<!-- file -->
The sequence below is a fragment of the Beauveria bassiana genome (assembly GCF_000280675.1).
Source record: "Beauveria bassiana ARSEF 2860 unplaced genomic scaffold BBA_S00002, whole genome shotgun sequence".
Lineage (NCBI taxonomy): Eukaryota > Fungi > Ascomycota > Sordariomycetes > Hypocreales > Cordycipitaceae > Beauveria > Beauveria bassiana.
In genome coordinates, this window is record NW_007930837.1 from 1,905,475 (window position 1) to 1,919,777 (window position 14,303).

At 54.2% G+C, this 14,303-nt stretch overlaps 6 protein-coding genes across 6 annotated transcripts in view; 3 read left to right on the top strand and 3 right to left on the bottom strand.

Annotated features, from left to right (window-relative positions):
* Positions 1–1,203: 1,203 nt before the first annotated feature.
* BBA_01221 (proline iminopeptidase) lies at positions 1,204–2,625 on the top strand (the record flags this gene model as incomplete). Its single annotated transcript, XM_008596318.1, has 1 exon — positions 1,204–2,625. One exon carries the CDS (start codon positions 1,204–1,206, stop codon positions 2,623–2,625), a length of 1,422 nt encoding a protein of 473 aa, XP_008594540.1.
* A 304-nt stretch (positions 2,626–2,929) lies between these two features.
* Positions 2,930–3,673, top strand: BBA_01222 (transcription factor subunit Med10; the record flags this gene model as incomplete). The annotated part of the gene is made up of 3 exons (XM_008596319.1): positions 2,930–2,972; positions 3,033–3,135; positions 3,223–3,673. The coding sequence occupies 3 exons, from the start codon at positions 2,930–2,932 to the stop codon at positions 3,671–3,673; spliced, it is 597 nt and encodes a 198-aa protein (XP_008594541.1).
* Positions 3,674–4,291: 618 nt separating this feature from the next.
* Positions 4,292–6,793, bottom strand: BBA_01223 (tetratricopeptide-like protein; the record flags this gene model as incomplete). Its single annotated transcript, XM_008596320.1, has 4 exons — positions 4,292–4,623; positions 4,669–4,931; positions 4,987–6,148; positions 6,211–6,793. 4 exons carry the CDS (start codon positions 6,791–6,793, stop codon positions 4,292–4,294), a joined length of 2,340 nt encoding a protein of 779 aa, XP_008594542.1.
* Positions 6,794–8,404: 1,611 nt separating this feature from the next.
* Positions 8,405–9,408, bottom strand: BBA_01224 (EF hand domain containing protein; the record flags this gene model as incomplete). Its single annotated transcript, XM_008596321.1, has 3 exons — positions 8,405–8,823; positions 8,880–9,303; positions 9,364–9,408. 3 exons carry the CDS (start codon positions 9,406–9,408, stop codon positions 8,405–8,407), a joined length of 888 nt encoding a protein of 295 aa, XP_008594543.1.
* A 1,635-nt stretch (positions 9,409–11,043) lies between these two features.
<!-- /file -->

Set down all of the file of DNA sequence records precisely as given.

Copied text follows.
The sequence below is a fragment of the Beauveria bassiana genome (assembly GCF_000280675.1).
Source record: "Beauveria bassiana ARSEF 2860 unplaced genomic scaffold BBA_S00002, whole genome shotgun sequence".
Lineage (NCBI taxonomy): Eukaryota > Fungi > Ascomycota > Sordariomycetes > Hypocreales > Cordycipitaceae > Beauveria > Beauveria bassiana.
In genome coordinates, this window is record NW_007930837.1 from 1,905,475 (window position 1) to 1,919,777 (window position 14,303).

At 54.2% G+C, this 14,303-nt stretch overlaps 6 protein-coding genes across 6 annotated transcripts in view; 3 read left to right on the top strand and 3 right to left on the bottom strand.

Annotated features, from left to right (window-relative positions):
* Positions 1–1,203: 1,203 nt before the first annotated feature.
* BBA_01221 (proline iminopeptidase) lies at positions 1,204–2,625 on the top strand (the record flags this gene model as incomplete). Its single annotated transcript, XM_008596318.1, has 1 exon — positions 1,204–2,625. One exon carries the CDS (start codon positions 1,204–1,206, stop codon positions 2,623–2,625), a length of 1,422 nt encoding a protein of 473 aa, XP_008594540.1.
* A 304-nt stretch (positions 2,626–2,929) lies between these two features.
* Positions 2,930–3,673, top strand: BBA_01222 (transcription factor subunit Med10; the record flags this gene model as incomplete). The annotated part of the gene is made up of 3 exons (XM_008596319.1): positions 2,930–2,972; positions 3,033–3,135; positions 3,223–3,673. The coding sequence occupies 3 exons, from the start codon at positions 2,930–2,932 to the stop codon at positions 3,671–3,673; spliced, it is 597 nt and encodes a 198-aa protein (XP_008594541.1).
* Positions 3,674–4,291: 618 nt separating this feature from the next.
* Positions 4,292–6,793, bottom strand: BBA_01223 (tetratricopeptide-like protein; the record flags this gene model as incomplete). Its single annotated transcript, XM_008596320.1, has 4 exons — positions 4,292–4,623; positions 4,669–4,931; positions 4,987–6,148; positions 6,211–6,793. 4 exons carry the CDS (start codon positions 6,791–6,793, stop codon positions 4,292–4,294), a joined length of 2,340 nt encoding a protein of 779 aa, XP_008594542.1.
* Positions 6,794–8,404: 1,611 nt separating this feature from the next.
* Positions 8,405–9,408, bottom strand: BBA_01224 (EF hand domain containing protein; the record flags this gene model as incomplete). Its single annotated transcript, XM_008596321.1, has 3 exons — positions 8,405–8,823; positions 8,880–9,303; positions 9,364–9,408. 3 exons carry the CDS (start codon positions 9,406–9,408, stop codon positions 8,405–8,407), a joined length of 888 nt encoding a protein of 295 aa, XP_008594543.1.
* A 1,635-nt stretch (positions 9,409–11,043) lies between these two features.